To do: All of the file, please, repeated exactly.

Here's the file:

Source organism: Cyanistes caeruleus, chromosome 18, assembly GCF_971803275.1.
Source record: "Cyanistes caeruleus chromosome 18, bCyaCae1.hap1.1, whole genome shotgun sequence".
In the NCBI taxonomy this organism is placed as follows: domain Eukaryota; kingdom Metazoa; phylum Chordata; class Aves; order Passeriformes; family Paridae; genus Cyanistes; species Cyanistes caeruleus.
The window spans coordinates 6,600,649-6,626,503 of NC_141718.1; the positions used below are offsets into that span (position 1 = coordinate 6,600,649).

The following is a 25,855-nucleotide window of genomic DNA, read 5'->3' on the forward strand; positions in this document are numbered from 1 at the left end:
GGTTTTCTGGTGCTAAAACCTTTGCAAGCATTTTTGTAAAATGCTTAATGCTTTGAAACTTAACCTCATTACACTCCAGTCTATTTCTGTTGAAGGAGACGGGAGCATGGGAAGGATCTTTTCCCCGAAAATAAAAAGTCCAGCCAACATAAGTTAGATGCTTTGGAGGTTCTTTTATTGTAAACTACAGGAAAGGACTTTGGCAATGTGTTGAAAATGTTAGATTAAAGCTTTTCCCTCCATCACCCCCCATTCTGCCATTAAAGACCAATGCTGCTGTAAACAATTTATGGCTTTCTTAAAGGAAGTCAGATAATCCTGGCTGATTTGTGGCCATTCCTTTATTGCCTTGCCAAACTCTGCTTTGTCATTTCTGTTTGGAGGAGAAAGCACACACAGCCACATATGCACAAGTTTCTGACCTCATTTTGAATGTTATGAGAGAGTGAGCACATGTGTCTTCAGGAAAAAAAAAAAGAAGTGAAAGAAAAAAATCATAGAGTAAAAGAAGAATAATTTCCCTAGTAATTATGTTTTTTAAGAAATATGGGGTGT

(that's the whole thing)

Source organism: Cyanistes caeruleus, chromosome 18, assembly GCF_971803275.1.
Source record: "Cyanistes caeruleus chromosome 18, bCyaCae1.hap1.1, whole genome shotgun sequence".
In the NCBI taxonomy this organism is placed as follows: domain Eukaryota; kingdom Metazoa; phylum Chordata; class Aves; order Passeriformes; family Paridae; genus Cyanistes; species Cyanistes caeruleus.
The window spans coordinates 6,600,649-6,626,503 of NC_141718.1; the positions used below are offsets into that span (position 1 = coordinate 6,600,649).

The following is a 25,855-nucleotide window of genomic DNA, read 5'->3' on the forward strand; positions in this document are numbered from 1 at the left end:
GGTTTTCTGGTGCTAAAACCTTTGCAAGCATTTTTGTAAAATGCTTAATGCTTTGAAACTTAACCTCATTACACTCCAGTCTATTTCTGTTGAAGGAGACGGGAGCATGGGAAGGATCTTTTCCCCGAAAATAAAAAGTCCAGCCAACATAAGTTAGATGCTTTGGAGGTTCTTTTATTGTAAACTACAGGAAAGGACTTTGGCAATGTGTTGAAAATGTTAGATTAAAGCTTTTCCCTCCATCACCCCCCATTCTGCCATTAAAGACCAATGCTGCTGTAAACAATTTATGGCTTTCTTAAAGGAAGTCAGATAATCCTGGCTGATTTGTGGCCATTCCTTTATTGCCTTGCCAAACTCTGCTTTGTCATTTCTGTTTGGAGGAGAAAGCACACACAGCCACATATGCACAAGTTTCTGACCTCATTTTGAATGTTATGAGAGAGTGAGCACATGTGTCTTCAGGAAAAAAAAAAAGAAGTGAAAGAAAAAAATCATAGAGTAAAAGAAGAATAATTTCCCTAGTAATTATGTTTTTTAAGAAATATGGGGTGT